There are so many issues that can arise during pregnancy, some more concerning than others.

It is the responsibility of the pregnant woman’s doctor to monitor the health of the mother and developing baby and take care of medical issues if they arise. If the mother’s health is not properly observed, a medical condition can get out of hand and potentially cause harm to the baby or the mother. One such side effect of improper prenatal care to the developing child is a neurological condition known as cerebral palsy (CP).

Cerebral palsy can develop in pregnancy as a result of several different medical issues. While there are no certain signs of cerebral palsy when pregnant, the onset of any health problems that could cause brain damage (usually due to a lack of blood flow) to the developing baby should be caught and resolved early to avoid damage to the brain, including the development of cerebral palsy.


Cerebral Palsy and How It’s Discovered

Cerebral palsy is a lifelong condition that is caused by damage to a child’s brain during pregnancy, during childbirth, or in his/her first couple years of life. CP can also be accompanied by other challenges such as cognitive impairment, seizures, and disturbed vision, hearing or speech.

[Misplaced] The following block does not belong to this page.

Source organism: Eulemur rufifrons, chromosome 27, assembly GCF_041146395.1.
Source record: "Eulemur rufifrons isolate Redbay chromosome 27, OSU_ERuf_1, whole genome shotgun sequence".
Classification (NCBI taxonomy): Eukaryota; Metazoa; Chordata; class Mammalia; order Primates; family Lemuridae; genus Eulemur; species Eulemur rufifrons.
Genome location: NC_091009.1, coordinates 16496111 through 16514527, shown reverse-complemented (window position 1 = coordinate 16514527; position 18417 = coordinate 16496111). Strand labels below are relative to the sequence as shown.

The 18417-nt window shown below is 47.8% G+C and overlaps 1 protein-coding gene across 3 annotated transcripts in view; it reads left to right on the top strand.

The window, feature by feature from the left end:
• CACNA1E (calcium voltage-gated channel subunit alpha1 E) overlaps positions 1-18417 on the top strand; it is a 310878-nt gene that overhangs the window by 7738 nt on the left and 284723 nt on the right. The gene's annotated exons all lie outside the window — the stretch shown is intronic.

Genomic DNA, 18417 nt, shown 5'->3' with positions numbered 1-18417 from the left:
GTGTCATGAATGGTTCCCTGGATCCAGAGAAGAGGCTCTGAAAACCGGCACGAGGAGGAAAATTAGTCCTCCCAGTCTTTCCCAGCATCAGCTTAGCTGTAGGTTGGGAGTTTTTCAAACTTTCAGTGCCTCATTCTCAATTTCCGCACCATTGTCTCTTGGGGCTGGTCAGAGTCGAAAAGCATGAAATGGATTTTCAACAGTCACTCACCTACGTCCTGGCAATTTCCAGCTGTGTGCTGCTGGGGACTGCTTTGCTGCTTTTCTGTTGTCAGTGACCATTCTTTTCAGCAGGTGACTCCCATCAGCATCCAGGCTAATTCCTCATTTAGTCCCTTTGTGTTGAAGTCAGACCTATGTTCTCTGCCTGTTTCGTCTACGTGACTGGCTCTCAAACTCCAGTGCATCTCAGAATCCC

While many expectant mothers may wish to know during pregnancy whether or not their child will have cerebral palsy, there is no singular test for it, and diagnosis is commonly made through observation of the child’s development over time (after birth) and examination of medical history. That being said, being aware of the risk factors during pregnancy and alerting a physician to any concerns can go a long way to help avoid medical threats proactively.


Risk Factors for Cerebral Palsy

There are many risk factors for CP during pregnancy. Particularly, infections in the mother are among the concerns, including rubella (German measles), cytomegalovirus (a viral infection, normally mild) and toxoplasmosis (a typically mild parasitic infection). A bacterial infection of the membranes around the fetus, known as chorioamnionitis can also lead to cerebral palsy. In addition, if there are problems with the placenta during pregnancy (e.g., abruption or previa), the baby may not receive sufficient oxygen to the brain.

Rh disease is another risk factor for brain damage, and consequently, cerebral palsy. This condition occurs when the blood types of the mother and fetus are incompatible. It can cause jaundice, which can then lead to cerebral palsy. With proper diagnosis, the condition can usually be effectively treated to eliminate harm to the baby and mother.

Some blood clotting disorders can also be an issue. Internal bleeding or excess protein in the mother’s bloodstream may also be a risk factor, as well as hyperthyroidism.


Preventing Cerebral Palsy

With proper prenatal care and an attentive and thorough physician in the delivery room, the threat of a baby being born with cerebral palsy is very low. If you have concerns during pregnancy, discuss them with your doctor.

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